When she was 16, Verena Maeder came to New Zealand from Switzerland for a working holiday and fell in love, but not with a kiwi. Verena fell in love with earth buildings. So much so, that she returned to Switzerland and started training as an architect with the specific goal of learning how to design and create earth buildings.
As Verena states on her own site “earth is an extremely versatile material“. Earth building takes many forms but it’s essentially about using material directly from the ground to make bricks or to form walls. Common types of earth building include:
- Adobe bricks
- Rammed earth
- Poured earth
- Pressed earth
- Light earth.
For more information about each technique, check out Solid Earth.
History of Earth Building
Very early history, as in centuries ago, is what I tended to think of when I heard the term ‘earth building’. But Verena pointed out that we have a lot of more modern history with earth building, with many examples still standing here in New Zealand.
Advantages of Earth Building
In her great introductory video, Verena explains that she’s ‘uncompromising’ when it comes to ecological matters. This is one reason why she has an affinity with earth as a building material. It doesn’t get much more sustainable than making use of what you can find very locally for your main building material. And then there are the other benefits such as a healthy indoor environment, moisture control, thermal mass, zero waste and affordability. The Solid Earth site lists even more benefits of earth building.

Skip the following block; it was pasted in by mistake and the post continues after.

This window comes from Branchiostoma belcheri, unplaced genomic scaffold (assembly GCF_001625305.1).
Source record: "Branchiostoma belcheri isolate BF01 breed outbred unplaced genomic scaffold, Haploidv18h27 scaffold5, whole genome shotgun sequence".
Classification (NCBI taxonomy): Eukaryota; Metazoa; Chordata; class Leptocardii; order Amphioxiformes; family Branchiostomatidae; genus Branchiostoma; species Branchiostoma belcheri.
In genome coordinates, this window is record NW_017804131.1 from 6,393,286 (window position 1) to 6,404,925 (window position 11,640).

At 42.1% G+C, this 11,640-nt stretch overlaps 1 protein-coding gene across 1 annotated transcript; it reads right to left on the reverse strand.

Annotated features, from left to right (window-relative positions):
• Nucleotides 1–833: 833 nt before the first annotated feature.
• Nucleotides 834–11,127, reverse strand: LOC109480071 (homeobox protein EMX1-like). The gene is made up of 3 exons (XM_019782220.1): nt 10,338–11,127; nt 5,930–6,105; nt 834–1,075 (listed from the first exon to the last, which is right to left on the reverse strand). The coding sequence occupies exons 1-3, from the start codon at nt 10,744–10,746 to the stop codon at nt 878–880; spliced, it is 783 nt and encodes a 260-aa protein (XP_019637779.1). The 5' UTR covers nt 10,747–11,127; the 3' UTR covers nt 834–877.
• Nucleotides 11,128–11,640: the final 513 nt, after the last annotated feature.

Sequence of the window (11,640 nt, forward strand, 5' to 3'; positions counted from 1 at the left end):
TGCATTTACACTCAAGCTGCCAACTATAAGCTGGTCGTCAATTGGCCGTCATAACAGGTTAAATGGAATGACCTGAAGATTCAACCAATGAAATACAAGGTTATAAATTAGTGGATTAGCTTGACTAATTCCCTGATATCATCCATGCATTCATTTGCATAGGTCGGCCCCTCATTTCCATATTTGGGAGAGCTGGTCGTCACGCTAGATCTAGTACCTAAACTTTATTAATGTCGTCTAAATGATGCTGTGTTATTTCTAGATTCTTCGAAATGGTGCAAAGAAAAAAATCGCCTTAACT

I love that Verena has supplied technical documentation and specifications for earth building materials on her site. This is no small feat but is critically important for bring adobe bricks into the modern world of the building code and regulation. It provides the evidence that earth building is just as suitable and relevant today as it has been for centuries.
It’s Not All of Nothing
It’s pretty hard to ignore the long list of advantages of earth building. But I’m not sure I’d be ready to commit to a full earth house. I do however really like the idea of retrofitting or incorporating some thermal mass into a building. Verena makes a great point that an earth wall could provide just such a solution.
Would you consider earth building for your project? Head over the our Facebook page and let me know what you think.
Earth Building Books
Check out Amazon for some great earth building resources, including Earth Architecture by Ronald Rael.
And from Fishpond Low Impact Building: Housing Using Renewable Materials